Yesterday I wrote a post I titled the “The Tenkara Industry”. It would have been equally apt to title it “The Tenkara Movement”, for that’s what it is. I talked about how I enjoy not being the “only crazy dancer” around, with a link to a 3 minute video. I suspect most people wouldn’t have clicked it. This video, narrated by Derek Sivers, is one of my favorite video clips and I wanted to share it with you. It shows, in under 3 minutes, how a movement is started. This is exactly what’s happened to tenkara, which is not just a category within fly-fishing but a movement of sorts. Thank you all for joining in the movement and making me not feel like a “lone nut”. Just pretend that instead of dancing in the park you’re seeing people fishing without a reel.
“As more people jump in, it’s no longer risky. If they were on the fence before, there’s no reason not to join now. They won’t be ridiculed, they won’t stand out, and they will be part of the in-crowd, if they hurry.” – Derek Sivers
In 2008/2009 I started creating the business of Tenkara USA. The objective was to show people how simple fly-fishing could be by introducing the method of tenkara outside of Japan. In the course of developing the business, before I officially launched it, I realized I was about to create a brand new category within the fly-fishing industry. I also realized a new category would eventually become bigger than ourselves.
A new category within an industry is not something that happens very often, but when it does it has the potential to create a movement. And, of course, it also has an even greater potential of not taking hold. When a new category successfully gets established, one clear sign of its success is that it supports an entire range of companies entering the market to support it and to compete in the space.
One day, as I started working on Tenkara USA, I was talking to a colleague at my previous career and talked about my vision for what would happen. I told him I suspected there would be a range of companies that would emerge in support of tenkara: backpacks, guides, accessories, lines, flies, and eventually others would compete by offering rods too. It was far fetched at the time, but I believed one measure of success would be when more companies started offering tenkara too. Fast-forward 5 years and that original vision has started to realize.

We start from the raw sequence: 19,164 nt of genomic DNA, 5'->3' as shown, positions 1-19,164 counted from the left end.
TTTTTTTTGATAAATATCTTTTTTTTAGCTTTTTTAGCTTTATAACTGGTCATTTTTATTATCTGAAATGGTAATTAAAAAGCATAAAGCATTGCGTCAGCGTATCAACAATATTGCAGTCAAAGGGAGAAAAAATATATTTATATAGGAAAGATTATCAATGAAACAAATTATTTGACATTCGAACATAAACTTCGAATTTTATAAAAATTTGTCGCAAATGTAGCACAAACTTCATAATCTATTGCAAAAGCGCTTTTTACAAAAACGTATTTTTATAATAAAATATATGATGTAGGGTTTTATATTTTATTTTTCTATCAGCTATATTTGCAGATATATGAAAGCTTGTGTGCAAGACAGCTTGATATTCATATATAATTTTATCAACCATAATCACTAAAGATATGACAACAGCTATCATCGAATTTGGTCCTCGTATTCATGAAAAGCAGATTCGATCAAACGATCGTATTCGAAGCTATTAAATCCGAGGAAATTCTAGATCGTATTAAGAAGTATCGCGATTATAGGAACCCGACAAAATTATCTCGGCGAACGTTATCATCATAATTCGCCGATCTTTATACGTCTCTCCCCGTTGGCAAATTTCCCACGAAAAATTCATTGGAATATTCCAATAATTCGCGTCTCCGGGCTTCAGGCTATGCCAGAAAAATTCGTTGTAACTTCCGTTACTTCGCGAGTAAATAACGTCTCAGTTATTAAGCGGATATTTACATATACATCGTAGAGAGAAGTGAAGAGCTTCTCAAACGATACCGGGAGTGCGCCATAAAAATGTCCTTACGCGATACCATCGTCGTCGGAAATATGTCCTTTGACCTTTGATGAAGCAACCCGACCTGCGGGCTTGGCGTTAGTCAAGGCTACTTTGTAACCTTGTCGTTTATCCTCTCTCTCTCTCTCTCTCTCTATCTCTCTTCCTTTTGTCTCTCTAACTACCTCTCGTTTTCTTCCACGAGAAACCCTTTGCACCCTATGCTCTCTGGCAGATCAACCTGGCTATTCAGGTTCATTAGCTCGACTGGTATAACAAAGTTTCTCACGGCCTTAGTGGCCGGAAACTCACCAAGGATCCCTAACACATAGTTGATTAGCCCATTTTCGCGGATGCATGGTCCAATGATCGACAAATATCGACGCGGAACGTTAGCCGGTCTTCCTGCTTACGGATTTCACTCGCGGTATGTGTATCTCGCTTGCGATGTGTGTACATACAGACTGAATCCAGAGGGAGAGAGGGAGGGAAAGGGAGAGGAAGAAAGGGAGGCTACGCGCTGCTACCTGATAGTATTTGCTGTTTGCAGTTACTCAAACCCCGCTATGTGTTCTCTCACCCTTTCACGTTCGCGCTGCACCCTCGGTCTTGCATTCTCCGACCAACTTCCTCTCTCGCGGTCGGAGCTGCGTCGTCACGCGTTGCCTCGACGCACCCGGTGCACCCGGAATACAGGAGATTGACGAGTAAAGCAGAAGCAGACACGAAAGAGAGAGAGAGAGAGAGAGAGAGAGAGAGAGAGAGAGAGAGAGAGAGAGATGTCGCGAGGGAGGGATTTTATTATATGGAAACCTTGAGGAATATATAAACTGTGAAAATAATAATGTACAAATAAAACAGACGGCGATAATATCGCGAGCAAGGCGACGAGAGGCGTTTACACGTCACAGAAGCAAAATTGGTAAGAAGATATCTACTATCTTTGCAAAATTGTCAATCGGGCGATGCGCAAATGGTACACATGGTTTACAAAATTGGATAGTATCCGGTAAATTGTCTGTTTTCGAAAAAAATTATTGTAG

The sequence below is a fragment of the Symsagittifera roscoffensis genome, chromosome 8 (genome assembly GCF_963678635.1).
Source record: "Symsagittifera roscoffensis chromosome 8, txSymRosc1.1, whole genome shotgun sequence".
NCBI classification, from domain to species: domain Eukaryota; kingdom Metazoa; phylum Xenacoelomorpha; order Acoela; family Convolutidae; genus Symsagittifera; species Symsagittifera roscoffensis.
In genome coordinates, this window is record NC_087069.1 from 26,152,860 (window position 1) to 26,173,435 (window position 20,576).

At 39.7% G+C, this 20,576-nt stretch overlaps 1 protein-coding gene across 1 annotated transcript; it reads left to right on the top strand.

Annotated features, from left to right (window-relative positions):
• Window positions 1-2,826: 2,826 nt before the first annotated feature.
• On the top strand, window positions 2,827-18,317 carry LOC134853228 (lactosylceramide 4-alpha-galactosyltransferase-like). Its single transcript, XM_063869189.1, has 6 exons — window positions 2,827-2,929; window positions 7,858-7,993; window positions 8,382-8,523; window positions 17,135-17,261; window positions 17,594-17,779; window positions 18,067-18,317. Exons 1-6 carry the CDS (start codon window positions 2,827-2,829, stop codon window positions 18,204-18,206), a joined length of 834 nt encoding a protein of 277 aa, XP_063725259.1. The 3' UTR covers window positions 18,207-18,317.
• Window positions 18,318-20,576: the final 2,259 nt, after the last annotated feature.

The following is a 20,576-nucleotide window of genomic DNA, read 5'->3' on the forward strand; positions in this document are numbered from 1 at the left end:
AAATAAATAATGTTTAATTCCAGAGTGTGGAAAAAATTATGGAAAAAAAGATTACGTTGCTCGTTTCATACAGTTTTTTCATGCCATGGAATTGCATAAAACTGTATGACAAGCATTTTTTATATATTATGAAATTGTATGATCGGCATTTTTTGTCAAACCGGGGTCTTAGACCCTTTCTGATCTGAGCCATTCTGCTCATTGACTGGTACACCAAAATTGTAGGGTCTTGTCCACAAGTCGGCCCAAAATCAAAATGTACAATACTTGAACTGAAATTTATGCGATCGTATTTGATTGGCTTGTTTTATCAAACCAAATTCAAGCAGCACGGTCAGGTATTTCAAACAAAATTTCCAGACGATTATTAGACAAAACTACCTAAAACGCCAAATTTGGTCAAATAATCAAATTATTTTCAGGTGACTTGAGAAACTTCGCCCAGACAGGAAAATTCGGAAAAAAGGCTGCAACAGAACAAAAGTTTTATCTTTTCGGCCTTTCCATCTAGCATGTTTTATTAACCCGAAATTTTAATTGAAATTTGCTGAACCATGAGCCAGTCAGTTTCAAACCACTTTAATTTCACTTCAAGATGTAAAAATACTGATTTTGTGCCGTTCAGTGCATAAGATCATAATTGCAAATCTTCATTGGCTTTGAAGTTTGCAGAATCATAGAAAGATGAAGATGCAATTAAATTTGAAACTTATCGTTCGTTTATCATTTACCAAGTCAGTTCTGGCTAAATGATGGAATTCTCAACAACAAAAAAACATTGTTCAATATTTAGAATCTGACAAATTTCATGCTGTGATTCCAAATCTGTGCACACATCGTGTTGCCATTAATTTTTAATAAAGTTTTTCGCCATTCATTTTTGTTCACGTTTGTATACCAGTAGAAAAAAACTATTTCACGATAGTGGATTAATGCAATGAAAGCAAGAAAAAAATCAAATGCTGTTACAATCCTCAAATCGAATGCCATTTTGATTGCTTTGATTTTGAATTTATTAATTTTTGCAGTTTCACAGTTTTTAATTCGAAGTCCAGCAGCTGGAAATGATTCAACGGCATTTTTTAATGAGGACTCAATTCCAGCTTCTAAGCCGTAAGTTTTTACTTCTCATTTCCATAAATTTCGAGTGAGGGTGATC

You, tenkara anglers, have just adopted a highway!
If you’re anywhere near Boulder, Colorado, drive up Boulder Canyon. On mile 37 going upstream, and mile 35 going downstream (just about 6 miles into the Canyon), you’ll now see this sign. If you see it, stop by, take a picture and share it with us here, on Twitter or Facebook with the tag #TenkaraHighway.
The Tenkara USA Rhodo, an adjustable tenkara rod we released earlier this year, just received the “Kudo Award” from renowned author and tenkara angler Dave Hughes and Fly Rod & Reel magazine (and yes, we do love the fact that a magazine with “Reel” in its name just gave us a Kudo Award”).
When I emailed Dave to thank him for the nomination, he responded of how he was showing the rod to someone, “I held my fingers on each side of the +/- 3″ section that has the extension ferrules, and said, ‘This three inches of rod deserves the Kudo.’ Then I caught a fish on it.”
Along with the 12ft Tenkara USA Iwana, which received an award in 2012 as a Best of Show at IFTD, the Rhodo is the second award given to a tenkara rod by the mainstream industry.
Dave has been doing tenkara for probably longer than anyone else in the USA, and his latest book “Trout from Small Streams” has a terrific chapter on tenkara.